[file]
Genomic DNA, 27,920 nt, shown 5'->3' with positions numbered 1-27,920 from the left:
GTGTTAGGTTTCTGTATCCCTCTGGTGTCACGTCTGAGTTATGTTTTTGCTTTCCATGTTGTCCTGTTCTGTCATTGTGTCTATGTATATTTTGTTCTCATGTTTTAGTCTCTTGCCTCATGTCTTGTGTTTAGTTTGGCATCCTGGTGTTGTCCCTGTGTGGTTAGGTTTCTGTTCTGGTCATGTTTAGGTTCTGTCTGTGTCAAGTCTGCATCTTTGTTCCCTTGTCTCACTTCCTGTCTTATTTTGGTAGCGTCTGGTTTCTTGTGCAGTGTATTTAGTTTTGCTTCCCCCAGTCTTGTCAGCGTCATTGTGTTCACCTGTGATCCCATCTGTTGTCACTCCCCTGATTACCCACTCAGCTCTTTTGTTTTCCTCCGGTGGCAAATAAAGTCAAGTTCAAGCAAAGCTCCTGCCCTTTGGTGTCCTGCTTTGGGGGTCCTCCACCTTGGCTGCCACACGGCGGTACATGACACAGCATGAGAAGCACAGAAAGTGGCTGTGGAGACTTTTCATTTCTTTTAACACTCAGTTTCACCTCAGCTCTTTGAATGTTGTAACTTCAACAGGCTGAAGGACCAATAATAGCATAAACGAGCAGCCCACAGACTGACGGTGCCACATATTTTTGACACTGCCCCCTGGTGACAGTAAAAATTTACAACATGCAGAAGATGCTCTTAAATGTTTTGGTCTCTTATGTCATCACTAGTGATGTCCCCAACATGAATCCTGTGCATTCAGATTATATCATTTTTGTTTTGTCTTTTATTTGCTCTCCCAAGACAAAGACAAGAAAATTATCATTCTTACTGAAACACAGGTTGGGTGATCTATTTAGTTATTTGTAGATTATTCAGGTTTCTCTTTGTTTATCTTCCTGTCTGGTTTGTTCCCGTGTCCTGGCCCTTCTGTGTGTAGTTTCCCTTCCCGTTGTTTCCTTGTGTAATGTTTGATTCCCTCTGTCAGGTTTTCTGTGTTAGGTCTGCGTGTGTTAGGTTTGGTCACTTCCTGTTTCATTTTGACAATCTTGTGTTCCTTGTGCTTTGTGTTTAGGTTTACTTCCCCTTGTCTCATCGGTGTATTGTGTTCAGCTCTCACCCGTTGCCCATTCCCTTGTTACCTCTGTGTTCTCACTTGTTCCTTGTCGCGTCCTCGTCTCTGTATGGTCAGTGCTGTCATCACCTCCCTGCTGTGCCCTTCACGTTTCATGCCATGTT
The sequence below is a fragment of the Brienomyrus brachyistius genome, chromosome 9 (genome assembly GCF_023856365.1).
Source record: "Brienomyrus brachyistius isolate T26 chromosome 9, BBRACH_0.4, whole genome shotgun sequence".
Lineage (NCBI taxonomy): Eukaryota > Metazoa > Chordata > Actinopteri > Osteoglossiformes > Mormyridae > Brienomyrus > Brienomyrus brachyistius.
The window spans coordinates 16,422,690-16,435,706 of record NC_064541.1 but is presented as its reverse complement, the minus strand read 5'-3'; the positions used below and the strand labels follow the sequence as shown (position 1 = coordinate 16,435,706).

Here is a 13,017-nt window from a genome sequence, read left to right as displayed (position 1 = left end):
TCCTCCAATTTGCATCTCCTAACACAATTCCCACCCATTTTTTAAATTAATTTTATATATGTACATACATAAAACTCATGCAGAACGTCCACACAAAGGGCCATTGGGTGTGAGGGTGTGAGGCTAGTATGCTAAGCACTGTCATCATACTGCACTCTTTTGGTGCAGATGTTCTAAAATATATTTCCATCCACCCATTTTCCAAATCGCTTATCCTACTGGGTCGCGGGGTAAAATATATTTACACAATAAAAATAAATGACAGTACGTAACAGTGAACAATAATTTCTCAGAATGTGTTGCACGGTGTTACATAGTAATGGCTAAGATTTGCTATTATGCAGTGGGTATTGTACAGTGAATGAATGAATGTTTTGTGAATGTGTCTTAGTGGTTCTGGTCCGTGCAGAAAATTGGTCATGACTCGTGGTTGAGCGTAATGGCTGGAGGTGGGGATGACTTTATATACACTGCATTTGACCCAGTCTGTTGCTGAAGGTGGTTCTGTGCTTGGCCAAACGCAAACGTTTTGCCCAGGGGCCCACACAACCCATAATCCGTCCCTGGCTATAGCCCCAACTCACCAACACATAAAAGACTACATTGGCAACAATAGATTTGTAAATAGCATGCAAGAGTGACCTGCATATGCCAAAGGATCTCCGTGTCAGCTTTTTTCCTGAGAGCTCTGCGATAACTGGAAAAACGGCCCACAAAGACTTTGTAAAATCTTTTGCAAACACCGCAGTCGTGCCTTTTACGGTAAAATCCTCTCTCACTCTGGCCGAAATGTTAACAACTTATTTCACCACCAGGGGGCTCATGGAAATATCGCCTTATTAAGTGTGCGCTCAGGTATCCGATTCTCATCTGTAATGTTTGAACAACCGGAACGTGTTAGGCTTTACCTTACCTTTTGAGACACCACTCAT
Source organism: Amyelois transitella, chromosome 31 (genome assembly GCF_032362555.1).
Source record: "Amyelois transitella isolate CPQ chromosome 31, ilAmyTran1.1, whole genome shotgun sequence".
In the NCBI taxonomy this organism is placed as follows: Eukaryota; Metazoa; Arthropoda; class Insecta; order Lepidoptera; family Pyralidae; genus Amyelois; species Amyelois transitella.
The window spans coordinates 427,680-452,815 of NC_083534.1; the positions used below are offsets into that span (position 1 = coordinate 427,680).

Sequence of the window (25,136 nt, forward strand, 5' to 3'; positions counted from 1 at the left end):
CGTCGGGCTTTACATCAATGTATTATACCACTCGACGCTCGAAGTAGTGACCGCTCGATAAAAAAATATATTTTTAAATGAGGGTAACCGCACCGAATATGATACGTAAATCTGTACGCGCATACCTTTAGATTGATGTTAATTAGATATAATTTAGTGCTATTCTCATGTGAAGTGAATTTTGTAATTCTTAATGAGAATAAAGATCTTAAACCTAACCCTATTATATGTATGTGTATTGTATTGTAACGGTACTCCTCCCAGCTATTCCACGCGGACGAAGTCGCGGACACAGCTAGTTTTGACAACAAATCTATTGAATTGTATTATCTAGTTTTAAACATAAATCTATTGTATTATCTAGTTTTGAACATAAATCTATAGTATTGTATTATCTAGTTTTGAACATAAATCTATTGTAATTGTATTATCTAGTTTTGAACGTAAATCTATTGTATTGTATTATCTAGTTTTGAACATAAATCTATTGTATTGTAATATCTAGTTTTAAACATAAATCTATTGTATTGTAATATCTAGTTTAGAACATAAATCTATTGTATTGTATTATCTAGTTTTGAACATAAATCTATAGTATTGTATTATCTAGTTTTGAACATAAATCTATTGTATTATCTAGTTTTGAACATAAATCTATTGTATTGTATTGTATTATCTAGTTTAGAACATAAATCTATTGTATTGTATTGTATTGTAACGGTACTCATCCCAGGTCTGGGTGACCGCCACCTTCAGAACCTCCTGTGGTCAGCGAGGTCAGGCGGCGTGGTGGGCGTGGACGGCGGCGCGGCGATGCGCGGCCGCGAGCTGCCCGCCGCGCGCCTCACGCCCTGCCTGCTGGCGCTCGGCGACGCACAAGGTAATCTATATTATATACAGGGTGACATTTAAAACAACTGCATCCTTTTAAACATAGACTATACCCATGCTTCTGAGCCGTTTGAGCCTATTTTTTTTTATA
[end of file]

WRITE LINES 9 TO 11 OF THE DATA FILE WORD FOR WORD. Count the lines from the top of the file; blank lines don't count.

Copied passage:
Source organism: Amyelois transitella, chromosome 31 (genome assembly GCF_032362555.1).
Source record: "Amyelois transitella isolate CPQ chromosome 31, ilAmyTran1.1, whole genome shotgun sequence".
In the NCBI taxonomy this organism is placed as follows: Eukaryota; Metazoa; Arthropoda; class Insecta; order Lepidoptera; family Pyralidae; genus Amyelois; species Amyelois transitella.